How Much Do Americans Pay in Cell Phone Taxes?
October 9, 2014
Americans pay 17 percent in federal, state and local cell phone taxes, according to a new study from Scott Mackey and Joseph Henchman of the Tax Foundation. On average, wireless customers pay states and local governments an average tax rate of 11.23 percent, in addition to a 5.82 percent federal tax rate.
Notably, the cell phone tax is twice the amount of taxes on other consumer goods and services, and some customers (in Washington, Nebraska, New York, Florida, Illinois, Rhode Island and Missouri) pay taxes worth more than one-fifth of their cell phone bill. The amount of taxes vary between states:
- Washington (18.6 percent), Nebraska (18.48 percent), New York (17.74 percent), Florida (16.55 percent) and Illinois (15.81 percent) impose the highest state and local wireless taxes.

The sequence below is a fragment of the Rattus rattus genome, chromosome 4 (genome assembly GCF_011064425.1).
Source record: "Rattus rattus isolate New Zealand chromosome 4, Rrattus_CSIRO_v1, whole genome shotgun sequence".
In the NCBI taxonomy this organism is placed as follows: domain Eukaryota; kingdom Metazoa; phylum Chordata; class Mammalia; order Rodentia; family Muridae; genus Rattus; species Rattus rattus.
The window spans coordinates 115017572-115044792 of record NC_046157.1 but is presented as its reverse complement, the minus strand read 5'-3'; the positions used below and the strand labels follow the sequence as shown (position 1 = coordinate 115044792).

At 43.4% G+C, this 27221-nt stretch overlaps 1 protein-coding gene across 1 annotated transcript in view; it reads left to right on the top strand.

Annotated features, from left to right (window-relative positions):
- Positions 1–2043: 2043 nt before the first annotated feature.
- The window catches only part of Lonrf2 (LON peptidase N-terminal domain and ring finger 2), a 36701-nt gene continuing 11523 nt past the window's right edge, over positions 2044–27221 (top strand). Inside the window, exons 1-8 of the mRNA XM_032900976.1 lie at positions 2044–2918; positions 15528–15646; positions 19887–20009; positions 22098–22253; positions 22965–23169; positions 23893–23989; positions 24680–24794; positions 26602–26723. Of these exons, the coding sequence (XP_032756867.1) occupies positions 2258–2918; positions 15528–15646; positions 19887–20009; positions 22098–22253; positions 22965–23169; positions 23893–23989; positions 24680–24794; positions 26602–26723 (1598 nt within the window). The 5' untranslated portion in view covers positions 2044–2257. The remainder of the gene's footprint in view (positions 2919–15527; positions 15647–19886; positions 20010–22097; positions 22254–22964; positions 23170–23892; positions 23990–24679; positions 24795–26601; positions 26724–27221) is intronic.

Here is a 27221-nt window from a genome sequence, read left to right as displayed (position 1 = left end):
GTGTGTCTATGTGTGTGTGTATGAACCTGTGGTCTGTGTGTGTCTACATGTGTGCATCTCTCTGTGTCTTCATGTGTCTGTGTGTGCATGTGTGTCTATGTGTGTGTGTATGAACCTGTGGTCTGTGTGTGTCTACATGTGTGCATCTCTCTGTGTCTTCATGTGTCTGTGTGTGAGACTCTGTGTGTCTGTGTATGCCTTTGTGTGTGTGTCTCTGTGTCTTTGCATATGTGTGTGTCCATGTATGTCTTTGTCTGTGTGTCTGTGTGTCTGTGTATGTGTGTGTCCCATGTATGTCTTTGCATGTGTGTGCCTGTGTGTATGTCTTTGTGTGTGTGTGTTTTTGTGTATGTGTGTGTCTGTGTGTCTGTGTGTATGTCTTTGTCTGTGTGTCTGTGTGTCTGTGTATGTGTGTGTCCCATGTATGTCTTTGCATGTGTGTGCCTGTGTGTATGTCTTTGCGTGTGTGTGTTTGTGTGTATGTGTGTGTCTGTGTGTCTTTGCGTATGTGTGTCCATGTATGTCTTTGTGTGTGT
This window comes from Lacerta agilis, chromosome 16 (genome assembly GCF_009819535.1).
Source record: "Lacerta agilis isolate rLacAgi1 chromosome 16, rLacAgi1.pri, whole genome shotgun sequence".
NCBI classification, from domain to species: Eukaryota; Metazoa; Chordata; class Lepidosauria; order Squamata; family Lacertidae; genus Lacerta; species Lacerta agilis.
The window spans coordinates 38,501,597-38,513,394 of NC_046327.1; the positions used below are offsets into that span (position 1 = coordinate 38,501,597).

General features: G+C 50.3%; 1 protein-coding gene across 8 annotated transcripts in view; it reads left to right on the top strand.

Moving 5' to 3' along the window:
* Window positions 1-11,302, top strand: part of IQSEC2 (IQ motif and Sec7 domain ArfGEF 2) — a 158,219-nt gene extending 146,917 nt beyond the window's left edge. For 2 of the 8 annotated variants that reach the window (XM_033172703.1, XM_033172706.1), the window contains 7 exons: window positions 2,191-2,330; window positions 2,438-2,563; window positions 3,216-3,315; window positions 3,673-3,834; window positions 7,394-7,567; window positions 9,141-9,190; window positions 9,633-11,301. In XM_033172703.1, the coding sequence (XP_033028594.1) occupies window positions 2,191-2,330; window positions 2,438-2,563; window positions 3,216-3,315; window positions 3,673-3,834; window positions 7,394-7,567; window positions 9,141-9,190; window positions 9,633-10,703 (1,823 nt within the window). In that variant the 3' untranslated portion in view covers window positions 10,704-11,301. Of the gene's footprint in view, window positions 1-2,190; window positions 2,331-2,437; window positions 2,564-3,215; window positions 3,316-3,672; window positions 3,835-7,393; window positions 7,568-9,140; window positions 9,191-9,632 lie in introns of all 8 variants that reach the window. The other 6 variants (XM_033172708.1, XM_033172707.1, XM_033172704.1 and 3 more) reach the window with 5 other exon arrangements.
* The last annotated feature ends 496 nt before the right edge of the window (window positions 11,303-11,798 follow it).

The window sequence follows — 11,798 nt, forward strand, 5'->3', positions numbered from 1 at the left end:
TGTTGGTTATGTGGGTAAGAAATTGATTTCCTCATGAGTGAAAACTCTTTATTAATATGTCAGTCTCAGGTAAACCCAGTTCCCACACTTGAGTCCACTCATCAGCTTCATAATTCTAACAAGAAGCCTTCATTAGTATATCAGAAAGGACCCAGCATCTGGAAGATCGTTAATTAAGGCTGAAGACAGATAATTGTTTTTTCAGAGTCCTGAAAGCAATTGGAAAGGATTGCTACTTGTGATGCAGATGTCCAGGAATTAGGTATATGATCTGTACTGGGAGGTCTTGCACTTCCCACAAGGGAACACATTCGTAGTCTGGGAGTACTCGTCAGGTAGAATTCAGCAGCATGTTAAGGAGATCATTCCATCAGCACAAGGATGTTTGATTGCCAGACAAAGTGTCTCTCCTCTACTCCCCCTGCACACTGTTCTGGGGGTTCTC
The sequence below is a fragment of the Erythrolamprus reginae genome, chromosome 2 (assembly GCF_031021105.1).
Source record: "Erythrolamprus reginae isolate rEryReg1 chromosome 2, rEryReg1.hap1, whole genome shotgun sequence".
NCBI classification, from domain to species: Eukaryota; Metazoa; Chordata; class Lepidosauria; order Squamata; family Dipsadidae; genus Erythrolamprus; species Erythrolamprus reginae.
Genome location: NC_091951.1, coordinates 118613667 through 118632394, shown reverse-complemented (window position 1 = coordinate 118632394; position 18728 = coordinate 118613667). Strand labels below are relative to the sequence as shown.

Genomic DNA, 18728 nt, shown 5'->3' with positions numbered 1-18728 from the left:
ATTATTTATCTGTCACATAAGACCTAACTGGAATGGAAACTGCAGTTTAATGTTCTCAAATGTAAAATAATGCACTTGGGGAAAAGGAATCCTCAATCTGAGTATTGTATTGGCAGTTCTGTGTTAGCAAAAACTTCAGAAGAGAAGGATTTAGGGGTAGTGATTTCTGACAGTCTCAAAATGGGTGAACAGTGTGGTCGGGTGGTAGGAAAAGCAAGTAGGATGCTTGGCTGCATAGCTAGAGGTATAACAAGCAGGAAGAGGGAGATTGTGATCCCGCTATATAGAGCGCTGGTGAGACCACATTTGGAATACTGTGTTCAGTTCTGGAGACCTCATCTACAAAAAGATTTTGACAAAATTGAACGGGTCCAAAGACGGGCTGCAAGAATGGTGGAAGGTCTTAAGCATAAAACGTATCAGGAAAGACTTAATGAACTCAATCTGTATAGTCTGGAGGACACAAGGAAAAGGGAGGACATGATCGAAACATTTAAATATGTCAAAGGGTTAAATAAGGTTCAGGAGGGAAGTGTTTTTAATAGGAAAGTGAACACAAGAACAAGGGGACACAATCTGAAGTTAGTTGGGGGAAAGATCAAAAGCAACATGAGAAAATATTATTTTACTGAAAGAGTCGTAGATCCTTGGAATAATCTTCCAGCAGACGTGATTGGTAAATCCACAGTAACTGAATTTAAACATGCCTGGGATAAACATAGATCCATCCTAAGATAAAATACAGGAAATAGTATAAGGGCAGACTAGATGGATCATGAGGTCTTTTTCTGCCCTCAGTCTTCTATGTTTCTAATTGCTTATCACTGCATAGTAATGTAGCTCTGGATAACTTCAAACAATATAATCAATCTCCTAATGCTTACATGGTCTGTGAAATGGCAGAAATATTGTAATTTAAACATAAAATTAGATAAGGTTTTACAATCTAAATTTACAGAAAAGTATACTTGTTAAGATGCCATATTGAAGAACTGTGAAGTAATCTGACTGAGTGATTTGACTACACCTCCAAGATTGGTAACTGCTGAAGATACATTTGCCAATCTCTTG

- Oregon (1.76 percent), Nevada (1.86 percent), Idaho (2.62 percent), Montana (6.00 percent) and West Virginia (6.15 percent) have the lowest state-local wireless taxes.
Mackey and Henchman explain that wireless taxes grew from 15.27 percent in 2005 to 17.05 percent today, meaning that the cell phone tax grew three times faster than did taxes on other goods and services.
These taxes cover a number of things, including 911 services. States vary widely in the fees that they charge to fund their 911 services. Missouri does not charge a fee at all, whereas West Virginia customers pay $3 per month per wireless line to fund the service. Nationwide, the average is 75 cents per month per line.
Mackey and Henchman contend the wireless taxes disproportionately burden low-income families, the majority of which only have wireless phone service. Wireless service is critical in today's economy, they write, and increasing wireless taxes could have negative ramifications. They note that a 1 percent increase in wireless service reduces demand for the service by 1.2 percent.
Source: Scott Mackey and Joseph Henchman, "Wireless Taxation in the United States 2014," Tax Foundation, October 8, 2014.
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